On Mending a Neighbourhood Divide

There is currently a rare opportunity to improve the streets in Levenshulme and Burnage, South Manchester. In March 2019, “programme entry” to the Greater Manchester Combined Authority (GMCA) “Mayor’s Challenge Fund” (MCF) was gained, which allocated a speculative £2.5m to the project: a large sum of money won by the very hard work of local residents who spent a lot of their own time making the case, talking to councillors, and forming a bid document.

While – due to politics I won’t get into here – those same people are no longer on the project team, the legacy of work remains, and in December, a “trial” version of some elements of the scheme will go in. It has been made clear from the very beginning that the scheme would include measures to reduce traffic volumes and speeds, as well as public realm improvements, cycle parking, crossings of main roads, bus gates, etc.

However, I believe due to a misunderstanding of how the scheme is funded, there has been a lot of pushback from some local residents. I hope this post can go some way into explaining both their position (as I understand it), and the funding source, in an effort to bring everyone back together to secure this funding and get these improvements built. I will be the first to admit that both sides of the debate have been involved in “straw man” fallacies and such, so I hope that putting my understanding of the relevant arguments down as best I can, in total good faith, it might help. I don’t think it’s helpful to anyone to accuse one side as “NIMBYs”, “disgruntled motorists” or such, just as it isn’t helpful to accuse the other side of being “gentrifiers”, “london cycle hipsters”, or wanting to “poison” certain residents.
As I understand it, the main objection to the scheme is due to the fact that there is currently only a plan to install temporary, trial versions of the “modal filters”, which are bollards/planters placed in tactical locations to make a street/group of streets access only for motorists, while allowing pedestrians and cyclists to use it as a through route. Some people have a position that installing these modal filters will reduce traffic volumes on certain streets, while pushing it to other streets which already have high traffic volumes, which they say is unfair. And in and of itself, I don’t think anyone would say that’s a bad point. Of course it would be unfair to do that. The extent of which that is actually the outcome is debated: there’s a school of thought, with some evidence, that due to the filters many people will choose walking or cycling instead of driving, reducing total traffic volumes in the area.
Indeed, the council’s own materials state that they expect a 50-70% drop in traffic on some roads, and a slight increase on the boundary roads for 3-6 months before it returns to current levels.
However, I think this represents a slight misunderstanding of the funding stream and process. While it’s true there is £2.5m allocated to the project, only an initial £700,000 has been released. This was to allow the council and project team to come up with a “business case” to release the remainder of the funding (and potentially even more, for a particularly strong business case). With this money, research into the intervention locations has already been done, school street reports and initial designs have been produced, and engagement has been done, with more currently being done. Some of this fund will allow modal filters to be cheaply put in, with temporary materials, to gauge their effectiveness. This is so that if an issue is found, a filter can simply be cheaply moved or removed, compared to if an expensive filter had been built. The council has also indicated some temporary crossings on busy roads might be trialled simultaneously.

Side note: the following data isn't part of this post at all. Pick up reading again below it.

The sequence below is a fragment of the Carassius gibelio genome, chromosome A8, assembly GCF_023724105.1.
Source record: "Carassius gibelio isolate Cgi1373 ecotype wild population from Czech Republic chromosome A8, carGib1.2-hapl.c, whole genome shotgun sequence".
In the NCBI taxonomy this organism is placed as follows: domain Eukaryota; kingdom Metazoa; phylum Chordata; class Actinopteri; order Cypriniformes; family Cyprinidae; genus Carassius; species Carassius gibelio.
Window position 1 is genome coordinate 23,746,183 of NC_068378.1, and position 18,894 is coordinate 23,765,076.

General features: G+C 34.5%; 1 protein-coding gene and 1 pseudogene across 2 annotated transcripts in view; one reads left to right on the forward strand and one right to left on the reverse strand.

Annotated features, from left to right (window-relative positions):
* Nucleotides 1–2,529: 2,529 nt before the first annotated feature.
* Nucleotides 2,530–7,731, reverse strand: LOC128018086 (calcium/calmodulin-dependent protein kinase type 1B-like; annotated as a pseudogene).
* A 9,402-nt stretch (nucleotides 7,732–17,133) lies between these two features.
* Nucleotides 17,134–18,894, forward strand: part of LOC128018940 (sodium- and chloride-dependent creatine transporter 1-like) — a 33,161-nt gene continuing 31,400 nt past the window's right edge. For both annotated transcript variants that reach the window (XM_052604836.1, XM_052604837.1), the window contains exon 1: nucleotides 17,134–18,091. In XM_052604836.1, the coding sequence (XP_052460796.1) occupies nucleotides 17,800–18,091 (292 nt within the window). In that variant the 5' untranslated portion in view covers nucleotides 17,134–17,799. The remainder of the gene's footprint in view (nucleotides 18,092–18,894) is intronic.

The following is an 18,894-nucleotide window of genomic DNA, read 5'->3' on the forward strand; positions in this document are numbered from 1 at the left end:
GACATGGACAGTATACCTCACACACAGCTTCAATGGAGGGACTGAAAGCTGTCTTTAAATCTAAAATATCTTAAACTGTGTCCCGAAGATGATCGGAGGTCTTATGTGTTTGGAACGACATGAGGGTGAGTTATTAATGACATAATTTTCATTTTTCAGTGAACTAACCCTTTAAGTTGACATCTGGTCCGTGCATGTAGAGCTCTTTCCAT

After the trial, monitoring data and resident feedback will be collated which will inform the full design of the scheme, which will then be submitted to the GMCA for the remainder of the MCF to be released, and full construction can start, including all of the traffic calming and crossing measures. 
With this explanation of the funding stream, I hope now people can see the need for the cheap modal filter trials: there simply isn’t money released at the moment for extensive speed calming and crossings. A single crossing can cost £100k and speed tables can reach five figures, so you won’t get many of those for the £700k, and there’d be no business case to get the rest of the money.
I hope a message that everyone in the area can get behind is that everyone wants to see safer, more pleasant streets. And no one wants to see some streets benefit at the detriment of others, which will not happen when the full scheme is put in. The trials are necessary to get the full funding released, otherwise funding will be lost and Levenshulme and Burnage will get nothing. I’d ask people to stop saying everyone with concerns is a “NIMBY”, and I’d ask people to stop spreading disinformation about the scheme (“it will cause congestion”, “it will delay fire engines” etc) when we can’t possibly know that prior to the trials.
I think it’s time to come together and get the best scheme for everyone.

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